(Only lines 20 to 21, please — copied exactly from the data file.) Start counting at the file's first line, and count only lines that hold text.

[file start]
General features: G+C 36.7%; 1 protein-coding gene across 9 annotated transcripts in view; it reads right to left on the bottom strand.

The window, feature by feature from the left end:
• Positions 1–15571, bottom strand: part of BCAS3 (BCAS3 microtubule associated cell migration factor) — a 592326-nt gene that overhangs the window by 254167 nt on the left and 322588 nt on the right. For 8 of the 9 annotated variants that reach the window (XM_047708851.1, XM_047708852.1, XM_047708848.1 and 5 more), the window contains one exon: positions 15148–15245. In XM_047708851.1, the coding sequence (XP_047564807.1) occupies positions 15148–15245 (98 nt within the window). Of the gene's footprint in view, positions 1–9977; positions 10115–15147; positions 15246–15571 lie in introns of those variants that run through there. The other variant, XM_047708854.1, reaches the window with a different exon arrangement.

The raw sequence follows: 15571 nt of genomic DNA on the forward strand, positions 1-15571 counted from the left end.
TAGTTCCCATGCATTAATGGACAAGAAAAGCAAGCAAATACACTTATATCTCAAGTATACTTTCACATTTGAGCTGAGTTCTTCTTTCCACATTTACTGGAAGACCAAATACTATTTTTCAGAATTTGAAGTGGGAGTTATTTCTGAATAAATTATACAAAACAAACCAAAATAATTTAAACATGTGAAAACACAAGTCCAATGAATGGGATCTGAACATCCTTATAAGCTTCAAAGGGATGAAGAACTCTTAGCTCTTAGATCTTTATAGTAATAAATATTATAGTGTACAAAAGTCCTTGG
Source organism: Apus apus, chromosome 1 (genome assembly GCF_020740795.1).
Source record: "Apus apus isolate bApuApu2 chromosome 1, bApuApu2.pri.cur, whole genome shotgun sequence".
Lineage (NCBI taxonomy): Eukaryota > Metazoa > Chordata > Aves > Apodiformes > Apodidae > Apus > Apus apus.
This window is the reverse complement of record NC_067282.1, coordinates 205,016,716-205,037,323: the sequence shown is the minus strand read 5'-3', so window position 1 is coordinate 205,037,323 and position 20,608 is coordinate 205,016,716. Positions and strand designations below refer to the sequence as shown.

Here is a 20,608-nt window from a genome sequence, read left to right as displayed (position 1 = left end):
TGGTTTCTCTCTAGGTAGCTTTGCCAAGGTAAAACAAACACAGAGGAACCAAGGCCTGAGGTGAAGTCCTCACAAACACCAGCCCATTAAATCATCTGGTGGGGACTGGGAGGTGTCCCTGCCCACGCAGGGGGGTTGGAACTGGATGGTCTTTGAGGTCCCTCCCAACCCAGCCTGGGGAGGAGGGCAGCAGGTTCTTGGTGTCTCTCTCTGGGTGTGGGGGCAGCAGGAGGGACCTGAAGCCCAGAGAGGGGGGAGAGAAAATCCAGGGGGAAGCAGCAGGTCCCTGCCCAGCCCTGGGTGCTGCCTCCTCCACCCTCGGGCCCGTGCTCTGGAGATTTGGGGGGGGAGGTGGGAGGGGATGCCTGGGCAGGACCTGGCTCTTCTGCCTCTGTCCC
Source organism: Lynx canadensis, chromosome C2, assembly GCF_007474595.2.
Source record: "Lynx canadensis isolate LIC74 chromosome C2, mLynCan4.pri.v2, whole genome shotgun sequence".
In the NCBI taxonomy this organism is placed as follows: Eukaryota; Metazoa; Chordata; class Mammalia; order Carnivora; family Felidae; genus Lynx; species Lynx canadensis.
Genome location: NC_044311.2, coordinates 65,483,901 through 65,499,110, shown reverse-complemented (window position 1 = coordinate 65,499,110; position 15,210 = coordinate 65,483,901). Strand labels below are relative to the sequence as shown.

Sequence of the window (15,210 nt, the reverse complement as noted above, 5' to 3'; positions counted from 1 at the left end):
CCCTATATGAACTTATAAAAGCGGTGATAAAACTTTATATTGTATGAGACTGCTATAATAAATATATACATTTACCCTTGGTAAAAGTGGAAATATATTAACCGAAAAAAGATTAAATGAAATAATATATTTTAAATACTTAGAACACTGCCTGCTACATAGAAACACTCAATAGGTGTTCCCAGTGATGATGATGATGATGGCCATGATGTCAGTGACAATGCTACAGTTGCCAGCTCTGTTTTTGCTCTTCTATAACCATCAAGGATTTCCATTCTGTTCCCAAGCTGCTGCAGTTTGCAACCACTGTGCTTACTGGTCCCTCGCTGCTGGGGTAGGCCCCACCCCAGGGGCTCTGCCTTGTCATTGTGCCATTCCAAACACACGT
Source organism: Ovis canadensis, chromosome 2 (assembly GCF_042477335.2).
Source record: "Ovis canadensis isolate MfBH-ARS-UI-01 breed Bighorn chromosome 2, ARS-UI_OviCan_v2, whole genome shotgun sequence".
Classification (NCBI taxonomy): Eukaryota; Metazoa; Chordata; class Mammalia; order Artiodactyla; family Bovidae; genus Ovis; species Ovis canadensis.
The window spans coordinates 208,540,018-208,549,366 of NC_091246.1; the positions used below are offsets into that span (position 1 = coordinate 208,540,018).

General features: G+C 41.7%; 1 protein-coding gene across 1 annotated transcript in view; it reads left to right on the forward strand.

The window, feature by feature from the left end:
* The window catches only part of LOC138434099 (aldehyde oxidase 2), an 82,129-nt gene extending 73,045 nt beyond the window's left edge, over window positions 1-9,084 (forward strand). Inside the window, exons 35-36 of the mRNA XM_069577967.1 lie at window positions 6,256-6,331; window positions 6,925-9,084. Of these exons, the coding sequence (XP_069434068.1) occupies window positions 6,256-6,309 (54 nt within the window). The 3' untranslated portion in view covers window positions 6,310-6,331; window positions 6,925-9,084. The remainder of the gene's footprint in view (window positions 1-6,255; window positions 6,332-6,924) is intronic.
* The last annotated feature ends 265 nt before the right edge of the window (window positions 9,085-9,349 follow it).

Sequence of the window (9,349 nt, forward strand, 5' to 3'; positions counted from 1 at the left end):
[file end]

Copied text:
Classification (NCBI taxonomy): Eukaryota; Metazoa; Chordata; class Mammalia; order Artiodactyla; family Bovidae; genus Ovis; species Ovis canadensis.
The window spans coordinates 208,540,018-208,549,366 of NC_091246.1; the positions used below are offsets into that span (position 1 = coordinate 208,540,018).